Thank You For Not AdBlocking CC’s Ads – It’s One Critical Way To Help Keep CC Going


adblock on

What’s wrong with this picture? Maybe nothing, depending on your perspective. It’s just lacking the ads that are normally at the top and the side of the page, thanks to AdBlock software that is readily available for all internet browsers, and now for mobile devices too. Unfortunately, their use is growing, and represents the biggest single threat to the viability of free content publishers, including CC. I hate to have to bring this to your attention, but we’re already feeling the effects, and its scary. Our financial situation is precarious as it is. Fortunately, there is a very easy solution to the adblocking. The rest is not quite so easy. 


adblock off

Every AdBlocking program allows one to “whitelist” designated web sites/domains, which then allows the ads to be delivered, as shown here. I’m not surprised that AdBlock has become more popular, because many site use very obnoxious ads that pop up, move into the screen, cover part of the images, autoplay video without being asked, etc…  I’m at the point where I’m tempted to use it myself for some sites.

The whole issue is a very dangerous dance, because as more folks use AdBlock, web sites become more desperate and increasingly use more aggressive ads. And now with adblocking available on mobiles, which accounts for an ever-increasing share of web use, the situation becomes ever more dire. Here’s just one good article that examines the trends and risks for free web media.

It’s also fueling a larger trend in web publishing that increasingly reflects the media world at large: the percentage of web viewing by the largest sites is growing strongly, at the expense of the smaller sites. The web was once the great flowering of a democratic and universal media, thanks to a very low hurdle to publishing. But sustaining it is another matter; the economics of web publishing have always been difficult, but with the consolidation that’s happening along with adblocking trends, it will become an environment increasingly dominated by the large, with many smaller sites slowing down or dwindling away, as has already happened to a number of automotive enthusiast sites.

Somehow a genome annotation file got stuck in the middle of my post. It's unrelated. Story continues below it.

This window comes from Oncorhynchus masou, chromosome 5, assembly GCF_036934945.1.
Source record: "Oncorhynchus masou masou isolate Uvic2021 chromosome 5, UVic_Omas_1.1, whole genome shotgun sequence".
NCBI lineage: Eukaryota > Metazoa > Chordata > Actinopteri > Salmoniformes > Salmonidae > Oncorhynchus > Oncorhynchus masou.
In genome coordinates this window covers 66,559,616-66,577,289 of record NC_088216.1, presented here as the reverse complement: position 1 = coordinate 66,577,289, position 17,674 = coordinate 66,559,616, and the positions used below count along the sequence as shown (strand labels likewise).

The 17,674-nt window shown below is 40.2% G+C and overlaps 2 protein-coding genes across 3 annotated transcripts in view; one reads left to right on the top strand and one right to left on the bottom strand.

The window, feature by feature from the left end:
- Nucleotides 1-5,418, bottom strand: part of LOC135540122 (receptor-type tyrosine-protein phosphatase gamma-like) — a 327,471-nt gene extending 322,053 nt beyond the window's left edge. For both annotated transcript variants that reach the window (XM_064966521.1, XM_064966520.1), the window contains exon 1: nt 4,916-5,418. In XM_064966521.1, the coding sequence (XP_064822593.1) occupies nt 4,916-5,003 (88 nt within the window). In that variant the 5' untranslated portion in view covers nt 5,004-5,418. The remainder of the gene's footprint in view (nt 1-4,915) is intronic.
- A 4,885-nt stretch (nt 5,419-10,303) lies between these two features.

The stark truth about CC is this: if it weren’t for the fact that I’m not dependent on its income, it would likely have shut down long ago. It’s a full-time job, and more, with highly incommensurate compensation (roughly minimum wage). And that’s only now; the first few years there was almost no income at all. And that’s only when I’m not paying others to help out, which I do to get a bit of relief. Which is a big part of the problem: there’s not enough income to hire anyone on an ongoing basis, since no one else that’s properly qualified is going to be able to do the job for minimum wage, at least not for any length of time. Ideally, there would be at least one full time Managing Editor along with me to keep up with all of the submissions, housekeeping, and creating content. But it’s just not economically possible. And I’m always fighting burnout, given that I have to also keep my other business activities going, although they’ve been neglected.